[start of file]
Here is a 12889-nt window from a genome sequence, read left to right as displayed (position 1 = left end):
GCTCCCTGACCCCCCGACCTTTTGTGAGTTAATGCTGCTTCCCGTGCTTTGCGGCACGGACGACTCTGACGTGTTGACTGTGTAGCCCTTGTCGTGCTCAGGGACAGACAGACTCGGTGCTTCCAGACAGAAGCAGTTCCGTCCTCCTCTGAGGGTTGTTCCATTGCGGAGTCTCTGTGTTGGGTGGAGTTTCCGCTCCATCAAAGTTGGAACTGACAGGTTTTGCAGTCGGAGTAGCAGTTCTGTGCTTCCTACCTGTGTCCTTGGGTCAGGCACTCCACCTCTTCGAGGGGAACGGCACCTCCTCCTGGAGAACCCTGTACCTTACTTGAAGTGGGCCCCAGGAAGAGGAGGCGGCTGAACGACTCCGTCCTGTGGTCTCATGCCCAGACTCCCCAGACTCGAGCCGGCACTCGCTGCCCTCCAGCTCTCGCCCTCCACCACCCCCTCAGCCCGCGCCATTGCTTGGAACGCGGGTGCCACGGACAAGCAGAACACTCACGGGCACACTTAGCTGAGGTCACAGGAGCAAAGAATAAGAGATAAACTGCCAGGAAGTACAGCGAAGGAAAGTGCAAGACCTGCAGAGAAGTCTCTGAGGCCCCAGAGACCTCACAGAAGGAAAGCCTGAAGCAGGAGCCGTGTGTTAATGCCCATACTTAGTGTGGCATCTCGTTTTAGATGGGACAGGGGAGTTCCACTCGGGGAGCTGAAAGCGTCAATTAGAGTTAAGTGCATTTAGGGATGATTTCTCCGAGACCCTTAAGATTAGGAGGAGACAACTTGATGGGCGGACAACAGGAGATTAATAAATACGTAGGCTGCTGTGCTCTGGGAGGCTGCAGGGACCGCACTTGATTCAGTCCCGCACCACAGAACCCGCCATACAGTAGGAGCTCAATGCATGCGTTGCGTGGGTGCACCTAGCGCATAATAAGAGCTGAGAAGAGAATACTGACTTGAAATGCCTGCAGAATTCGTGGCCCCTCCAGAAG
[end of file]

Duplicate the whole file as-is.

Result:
Here is a 12889-nt window from a genome sequence, read left to right as displayed (position 1 = left end):
GCTCCCTGACCCCCCGACCTTTTGTGAGTTAATGCTGCTTCCCGTGCTTTGCGGCACGGACGACTCTGACGTGTTGACTGTGTAGCCCTTGTCGTGCTCAGGGACAGACAGACTCGGTGCTTCCAGACAGAAGCAGTTCCGTCCTCCTCTGAGGGTTGTTCCATTGCGGAGTCTCTGTGTTGGGTGGAGTTTCCGCTCCATCAAAGTTGGAACTGACAGGTTTTGCAGTCGGAGTAGCAGTTCTGTGCTTCCTACCTGTGTCCTTGGGTCAGGCACTCCACCTCTTCGAGGGGAACGGCACCTCCTCCTGGAGAACCCTGTACCTTACTTGAAGTGGGCCCCAGGAAGAGGAGGCGGCTGAACGACTCCGTCCTGTGGTCTCATGCCCAGACTCCCCAGACTCGAGCCGGCACTCGCTGCCCTCCAGCTCTCGCCCTCCACCACCCCCTCAGCCCGCGCCATTGCTTGGAACGCGGGTGCCACGGACAAGCAGAACACTCACGGGCACACTTAGCTGAGGTCACAGGAGCAAAGAATAAGAGATAAACTGCCAGGAAGTACAGCGAAGGAAAGTGCAAGACCTGCAGAGAAGTCTCTGAGGCCCCAGAGACCTCACAGAAGGAAAGCCTGAAGCAGGAGCCGTGTGTTAATGCCCATACTTAGTGTGGCATCTCGTTTTAGATGGGACAGGGGAGTTCCACTCGGGGAGCTGAAAGCGTCAATTAGAGTTAAGTGCATTTAGGGATGATTTCTCCGAGACCCTTAAGATTAGGAGGAGACAACTTGATGGGCGGACAACAGGAGATTAATAAATACGTAGGCTGCTGTGCTCTGGGAGGCTGCAGGGACCGCACTTGATTCAGTCCCGCACCACAGAACCCGCCATACAGTAGGAGCTCAATGCATGCGTTGCGTGGGTGCACCTAGCGCATAATAAGAGCTGAGAAGAGAATACTGACTTGAAATGCCTGCAGAATTCGTGGCCCCTCCAGAAG